- The Central Bank of Russia at an emergency meeting on Tuesday jacked up interest rates by 350 basis points to 12% in a bid to halt a rapid depreciation of the ruble currency.
- The sudden move came after President Vladimir Putin’s economic advisor penned an op-ed arguing that an acceleration of inflation and the sinking currency were the result of “loose monetary policy.”
- Prior to the Kremlin’s intervention, the Bank of Russia had blamed the country’s shrinking balance of trade for the inflation and currency frailties.
Russia’s President Vladimir Putin (L) and Russian Central Bank Governor Elvira Nabiullina
Alexei Nikolsky\TASS via Getty Images
Russia’s rising inflation and plunging currency have spotlighted an emerging discord between the Kremlin and the country’s central bank.
The Central Bank of Russia (CBR) at an emergency meeting on Tuesday jacked up interest rates by 350 basis points to 12% in a bid to halt a rapid depreciation of the ruble currency, which slumped to a 17-month low of near 102 to the dollar on Monday.
The sudden move came after President Vladimir Putin’s economic advisor, Maxim Oreshkin, penned an op-ed arguing that a recent acceleration of inflation and the sinking currency were the result of “loose monetary policy” and that the central bank “has all the necessary tools to normalize the situation.”
The Bank said its emergency rate hike on Tuesday was aimed at “limiting price stability risks” as “inflationary pressure is building up,” with current price growth over the last three months averaging an annualized 7.6% on a seasonally adjusted basis and core inflation over the same period rising to 7.1%.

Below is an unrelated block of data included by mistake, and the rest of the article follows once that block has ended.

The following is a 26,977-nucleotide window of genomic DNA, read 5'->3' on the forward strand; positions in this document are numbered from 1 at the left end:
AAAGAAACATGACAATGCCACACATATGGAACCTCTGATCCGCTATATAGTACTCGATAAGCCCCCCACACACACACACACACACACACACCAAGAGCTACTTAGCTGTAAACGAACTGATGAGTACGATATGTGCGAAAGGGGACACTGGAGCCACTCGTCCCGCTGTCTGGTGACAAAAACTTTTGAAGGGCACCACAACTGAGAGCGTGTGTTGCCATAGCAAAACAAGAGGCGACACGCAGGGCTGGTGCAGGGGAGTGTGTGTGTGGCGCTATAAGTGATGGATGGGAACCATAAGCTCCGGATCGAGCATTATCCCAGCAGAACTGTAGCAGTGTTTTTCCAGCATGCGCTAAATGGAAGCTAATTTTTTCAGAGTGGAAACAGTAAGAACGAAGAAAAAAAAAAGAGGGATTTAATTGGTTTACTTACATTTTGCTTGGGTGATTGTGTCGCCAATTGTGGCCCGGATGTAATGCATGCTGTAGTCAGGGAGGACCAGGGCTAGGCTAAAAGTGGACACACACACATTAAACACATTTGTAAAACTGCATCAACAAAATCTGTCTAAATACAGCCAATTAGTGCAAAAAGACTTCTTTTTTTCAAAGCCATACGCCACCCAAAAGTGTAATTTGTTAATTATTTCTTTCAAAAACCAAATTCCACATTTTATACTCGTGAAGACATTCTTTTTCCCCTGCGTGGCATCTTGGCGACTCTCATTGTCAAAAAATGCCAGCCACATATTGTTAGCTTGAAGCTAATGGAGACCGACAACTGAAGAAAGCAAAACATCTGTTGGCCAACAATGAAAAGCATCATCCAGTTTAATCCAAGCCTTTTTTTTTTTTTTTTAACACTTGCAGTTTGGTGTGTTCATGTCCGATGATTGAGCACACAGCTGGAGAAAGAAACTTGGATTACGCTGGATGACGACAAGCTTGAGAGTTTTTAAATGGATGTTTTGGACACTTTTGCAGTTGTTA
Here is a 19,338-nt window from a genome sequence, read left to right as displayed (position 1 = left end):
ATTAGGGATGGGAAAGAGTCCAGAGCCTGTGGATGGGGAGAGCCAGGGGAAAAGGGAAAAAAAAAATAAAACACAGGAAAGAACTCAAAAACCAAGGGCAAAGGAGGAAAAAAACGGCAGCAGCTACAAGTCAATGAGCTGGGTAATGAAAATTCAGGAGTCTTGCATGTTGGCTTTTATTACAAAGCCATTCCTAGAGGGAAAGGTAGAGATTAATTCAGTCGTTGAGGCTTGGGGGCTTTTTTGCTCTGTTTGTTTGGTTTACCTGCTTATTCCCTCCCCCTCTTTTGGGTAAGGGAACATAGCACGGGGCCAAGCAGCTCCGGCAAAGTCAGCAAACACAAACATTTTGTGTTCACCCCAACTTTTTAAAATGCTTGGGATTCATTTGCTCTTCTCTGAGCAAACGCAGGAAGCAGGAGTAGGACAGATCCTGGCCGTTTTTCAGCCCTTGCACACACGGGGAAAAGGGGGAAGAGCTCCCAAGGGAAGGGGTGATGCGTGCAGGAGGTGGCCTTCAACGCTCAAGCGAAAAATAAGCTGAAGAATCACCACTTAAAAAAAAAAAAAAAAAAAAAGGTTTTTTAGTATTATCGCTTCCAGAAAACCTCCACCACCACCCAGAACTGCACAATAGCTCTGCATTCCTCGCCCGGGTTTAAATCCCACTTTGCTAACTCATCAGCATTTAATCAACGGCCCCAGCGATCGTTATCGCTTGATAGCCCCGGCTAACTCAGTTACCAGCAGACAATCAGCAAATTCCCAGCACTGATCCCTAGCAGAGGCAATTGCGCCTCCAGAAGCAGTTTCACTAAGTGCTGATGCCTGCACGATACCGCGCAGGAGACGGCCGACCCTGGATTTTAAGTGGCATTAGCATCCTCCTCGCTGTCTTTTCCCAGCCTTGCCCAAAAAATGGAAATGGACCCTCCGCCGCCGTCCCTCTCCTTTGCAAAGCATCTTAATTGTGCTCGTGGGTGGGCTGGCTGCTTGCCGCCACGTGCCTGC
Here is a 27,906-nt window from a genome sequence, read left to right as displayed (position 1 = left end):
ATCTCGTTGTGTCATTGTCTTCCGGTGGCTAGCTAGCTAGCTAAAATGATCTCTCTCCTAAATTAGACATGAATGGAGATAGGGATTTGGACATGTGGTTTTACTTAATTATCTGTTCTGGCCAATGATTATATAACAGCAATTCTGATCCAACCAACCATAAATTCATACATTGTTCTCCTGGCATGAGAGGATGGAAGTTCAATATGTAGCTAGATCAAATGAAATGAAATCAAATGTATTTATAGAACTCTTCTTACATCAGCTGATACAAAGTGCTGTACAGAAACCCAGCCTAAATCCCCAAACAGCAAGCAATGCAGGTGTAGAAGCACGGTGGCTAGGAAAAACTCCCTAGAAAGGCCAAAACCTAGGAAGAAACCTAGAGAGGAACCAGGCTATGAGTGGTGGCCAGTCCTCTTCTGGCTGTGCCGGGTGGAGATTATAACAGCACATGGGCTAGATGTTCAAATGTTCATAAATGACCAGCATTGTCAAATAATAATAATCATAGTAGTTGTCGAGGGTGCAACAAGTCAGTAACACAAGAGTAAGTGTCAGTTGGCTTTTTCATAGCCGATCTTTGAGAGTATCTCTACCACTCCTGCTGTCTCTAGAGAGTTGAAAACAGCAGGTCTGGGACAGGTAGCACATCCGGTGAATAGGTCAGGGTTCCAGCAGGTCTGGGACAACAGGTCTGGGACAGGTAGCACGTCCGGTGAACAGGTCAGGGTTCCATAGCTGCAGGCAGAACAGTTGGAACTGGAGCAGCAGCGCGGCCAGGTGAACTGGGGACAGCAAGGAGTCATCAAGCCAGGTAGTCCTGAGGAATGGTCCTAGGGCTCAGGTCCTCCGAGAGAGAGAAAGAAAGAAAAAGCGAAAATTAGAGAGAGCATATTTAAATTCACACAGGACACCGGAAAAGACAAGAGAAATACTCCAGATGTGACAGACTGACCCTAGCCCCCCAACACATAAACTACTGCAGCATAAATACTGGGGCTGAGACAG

“Steady growth in domestic demand surpassing the capacity to expand output amplifies the underlying inflationary pressure and has impact on the ruble’s exchange rate dynamics through elevated demand for imports,” the central bank’s board said.
Last week, the central bank had halted foreign currency purchases on the domestic market until 2024 to reduce volatility, but this failed to arrest the ruble’s decline. Russia often sells foreign currency to offset falls in oil and gas export revenues, and buys if it is running a surplus.
Prior to the Kremlin’s intervention, the Bank of Russia blamed the country’s shrinking balance of trade for the inflation and currency frailties, as Russia’s current account surplus fell more than 85% year on year from January to July.
Anatoly Aksakov, chairman of the Duma Committee on Financial Markets, said on Telegram on Monday that “the ruble exchange rate is under state control,” according to a Google translation.
Having coordinated measures to reconfigure the Russian economy and minimize the impact of Moscow’s increasing economic isolation and punitive sanctions from Western powers, the Kremlin and the Bank of Russia now seemingly find themselves at odds over the causes of the currency troubles.
Analysts suggested the government’s direct strong-arming of the central bank into monetary policy action was a sign of the problems faced by the country’s economy.
Agathe Demarais, global forecasting director at the Economist Intelligence Unit, told CNBC that the central bank was right in its earlier assessment that the collapse in Russia’s current account surplus was the key factor behind high inflation.
“This is due to Western sanctions, which are both curbing Russia’s hydrocarbon export revenues and fuelling import costs,” she told CNBC via email.
“A weakening rouble will reinforce this trend by further inflating import costs. In other words, the Russian currency has entered a vicious circle that it will struggle to escape from.”